Another potential reason for the excessive inflammation in COVID-19 patients might be the enrichment of the glycolysis pathway, which was reported to be associated with higher SRAS-Cov-2 activity [54]. Under viral and bacterial infections, especially during macrophage polarization and dendritic cell activation, the major energy metabolism switches from lipid towards glycolysis to generate ATP because of the engagement of TLR with the related activation of the PI3K/Akt pathway [55, 56]. However, the causal relationship between SARS-CoV-2 infection and the enrichment of the glycolysis pathway remains unclear, and further experimental studies are warranted.

To our knowledge, this is the first study to explore the gut microbial-host immunity crosstalk through the integration of metagenomic, proteomic, and metaproteomic approaches. These results, however, should be interpreted with caution. First, because of the case-control study design, we were not able to assess the temporal relationship of the gut microbiota with COVID-19 development. Second, residual confounding from dietary components, physical activity, BMI, and related comorbidities is possible. Third, the number of our included patients and especially the uninfected controls was relatively small, and the sample size for metaproteomic measurement was even smaller. The limited sample size influenced the statistical power of our analysis. Hence, it should be cautious when generalizing our results to other populations. Further large-scale population-based studies are warranted to validate our findings, and intervention studies could help to explore the causal roles of gut microbiota in the pathogenesis underlying COVID-19 development.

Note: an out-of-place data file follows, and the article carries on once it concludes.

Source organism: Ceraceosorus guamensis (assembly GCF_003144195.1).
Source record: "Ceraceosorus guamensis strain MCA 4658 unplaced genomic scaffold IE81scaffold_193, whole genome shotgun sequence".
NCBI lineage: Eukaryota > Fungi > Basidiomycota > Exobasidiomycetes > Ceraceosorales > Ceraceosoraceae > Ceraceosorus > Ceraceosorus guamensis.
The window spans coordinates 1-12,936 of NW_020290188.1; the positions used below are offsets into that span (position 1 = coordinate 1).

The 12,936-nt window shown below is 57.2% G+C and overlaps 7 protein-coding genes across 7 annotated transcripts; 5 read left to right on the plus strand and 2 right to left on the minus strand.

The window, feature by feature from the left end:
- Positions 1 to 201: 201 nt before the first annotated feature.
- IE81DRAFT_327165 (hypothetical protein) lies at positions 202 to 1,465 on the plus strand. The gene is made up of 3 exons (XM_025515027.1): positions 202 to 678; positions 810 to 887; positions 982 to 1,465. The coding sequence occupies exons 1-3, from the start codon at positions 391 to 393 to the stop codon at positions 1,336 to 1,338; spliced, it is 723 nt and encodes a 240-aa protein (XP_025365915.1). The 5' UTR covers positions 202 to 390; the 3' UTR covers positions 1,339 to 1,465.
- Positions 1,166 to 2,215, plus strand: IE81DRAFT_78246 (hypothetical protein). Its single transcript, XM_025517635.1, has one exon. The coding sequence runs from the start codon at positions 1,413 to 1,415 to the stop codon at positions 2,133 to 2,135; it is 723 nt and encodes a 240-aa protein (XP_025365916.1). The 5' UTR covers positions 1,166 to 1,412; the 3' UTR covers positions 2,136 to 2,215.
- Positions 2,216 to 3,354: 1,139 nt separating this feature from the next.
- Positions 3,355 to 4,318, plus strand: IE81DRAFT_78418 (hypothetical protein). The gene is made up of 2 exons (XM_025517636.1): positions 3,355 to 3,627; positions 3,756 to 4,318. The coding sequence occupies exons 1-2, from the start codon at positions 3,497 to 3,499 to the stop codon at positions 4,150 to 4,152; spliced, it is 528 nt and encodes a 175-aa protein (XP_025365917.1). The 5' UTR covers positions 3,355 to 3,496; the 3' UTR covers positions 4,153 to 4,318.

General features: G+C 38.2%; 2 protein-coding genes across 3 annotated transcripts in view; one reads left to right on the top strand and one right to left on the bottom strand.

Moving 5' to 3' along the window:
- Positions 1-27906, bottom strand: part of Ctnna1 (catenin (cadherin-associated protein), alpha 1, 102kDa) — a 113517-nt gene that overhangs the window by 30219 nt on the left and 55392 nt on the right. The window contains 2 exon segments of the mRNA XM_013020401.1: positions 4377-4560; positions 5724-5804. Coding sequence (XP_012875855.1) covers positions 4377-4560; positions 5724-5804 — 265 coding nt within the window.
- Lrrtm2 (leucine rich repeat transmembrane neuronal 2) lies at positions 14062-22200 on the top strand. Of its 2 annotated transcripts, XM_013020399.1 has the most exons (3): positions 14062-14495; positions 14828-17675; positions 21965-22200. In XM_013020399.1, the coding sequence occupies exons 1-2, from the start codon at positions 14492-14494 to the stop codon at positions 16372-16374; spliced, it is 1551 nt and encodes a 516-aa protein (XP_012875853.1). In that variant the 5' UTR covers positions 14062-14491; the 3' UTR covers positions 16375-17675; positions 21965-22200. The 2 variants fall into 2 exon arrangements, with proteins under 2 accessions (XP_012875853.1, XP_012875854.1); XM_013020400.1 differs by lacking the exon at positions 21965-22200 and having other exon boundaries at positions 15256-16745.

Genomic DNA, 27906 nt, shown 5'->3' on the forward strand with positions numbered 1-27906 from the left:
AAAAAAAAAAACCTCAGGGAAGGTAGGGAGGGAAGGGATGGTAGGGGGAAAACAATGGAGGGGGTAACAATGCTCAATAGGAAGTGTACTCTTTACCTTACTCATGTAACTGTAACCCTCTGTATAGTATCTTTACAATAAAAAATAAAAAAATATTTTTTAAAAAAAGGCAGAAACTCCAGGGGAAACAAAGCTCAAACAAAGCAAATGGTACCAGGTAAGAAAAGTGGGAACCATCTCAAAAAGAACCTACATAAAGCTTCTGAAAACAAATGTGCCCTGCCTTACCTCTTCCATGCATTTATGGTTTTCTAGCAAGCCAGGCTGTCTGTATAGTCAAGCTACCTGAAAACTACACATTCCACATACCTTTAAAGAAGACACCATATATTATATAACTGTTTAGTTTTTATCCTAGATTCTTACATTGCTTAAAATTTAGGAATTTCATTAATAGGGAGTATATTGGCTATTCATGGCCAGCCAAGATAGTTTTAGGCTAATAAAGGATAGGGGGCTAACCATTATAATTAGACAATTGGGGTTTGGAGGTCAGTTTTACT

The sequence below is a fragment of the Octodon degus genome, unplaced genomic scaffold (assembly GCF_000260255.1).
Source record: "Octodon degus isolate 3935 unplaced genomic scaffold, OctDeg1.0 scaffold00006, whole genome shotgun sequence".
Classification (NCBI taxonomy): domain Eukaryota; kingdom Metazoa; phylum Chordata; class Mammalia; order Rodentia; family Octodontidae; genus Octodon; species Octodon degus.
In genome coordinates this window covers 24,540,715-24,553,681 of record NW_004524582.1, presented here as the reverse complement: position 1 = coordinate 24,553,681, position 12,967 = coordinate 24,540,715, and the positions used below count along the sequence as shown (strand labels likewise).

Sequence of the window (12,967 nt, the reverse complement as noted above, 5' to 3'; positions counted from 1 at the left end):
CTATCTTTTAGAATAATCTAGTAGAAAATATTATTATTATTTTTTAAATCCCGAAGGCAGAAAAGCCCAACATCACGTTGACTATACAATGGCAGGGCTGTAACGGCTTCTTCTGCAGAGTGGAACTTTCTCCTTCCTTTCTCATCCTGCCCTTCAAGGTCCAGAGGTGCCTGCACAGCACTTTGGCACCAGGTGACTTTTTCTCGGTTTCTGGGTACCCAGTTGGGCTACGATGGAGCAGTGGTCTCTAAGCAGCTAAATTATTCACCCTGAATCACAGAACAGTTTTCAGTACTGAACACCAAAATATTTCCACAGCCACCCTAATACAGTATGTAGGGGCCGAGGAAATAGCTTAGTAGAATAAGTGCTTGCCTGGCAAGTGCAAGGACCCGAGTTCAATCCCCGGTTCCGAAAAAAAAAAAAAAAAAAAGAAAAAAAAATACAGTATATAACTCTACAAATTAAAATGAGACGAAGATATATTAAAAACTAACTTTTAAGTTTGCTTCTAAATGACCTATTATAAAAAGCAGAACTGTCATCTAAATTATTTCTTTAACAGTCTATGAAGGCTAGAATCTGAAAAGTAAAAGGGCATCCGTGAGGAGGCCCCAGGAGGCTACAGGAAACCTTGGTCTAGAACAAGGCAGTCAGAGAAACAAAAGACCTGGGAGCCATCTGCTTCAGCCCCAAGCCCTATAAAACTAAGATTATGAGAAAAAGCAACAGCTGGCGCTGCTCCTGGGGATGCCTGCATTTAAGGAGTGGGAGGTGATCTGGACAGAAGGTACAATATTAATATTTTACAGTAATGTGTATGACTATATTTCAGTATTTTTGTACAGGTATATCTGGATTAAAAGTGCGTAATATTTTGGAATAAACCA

In the current study, we identified several microbial features at taxonomic and functional levels that were associated with COVID-19 and its severity, as well as the host immune responses. Our result suggested that dysbiosis of the gut microbiome and the dysfunction of gut barrier might play a role in the progression of COVID-19. These findings may help identify therapeutic microbial targets that hold the potential for applications in the clinical practice of COVID-19 treatment.

Availability of data and materials

Raw reads of metagenomic sequencing generated during the current study can be viewed in NODE database ( and are available upon acceptance of the publication.



Angiotensin-converting enzyme 2


Body mass index


Coronavirus disease 2019


C-reactive protein






lipopolysaccharide-binding protein


LDA effect size analysis


Severe acute respiratory syndrome coronavirus 2.


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We thank Prof. Yongzhen Zhang for the helpful discussion on designing the whole study and suggestions on developing the manuscript. We are grateful to all participants in this study.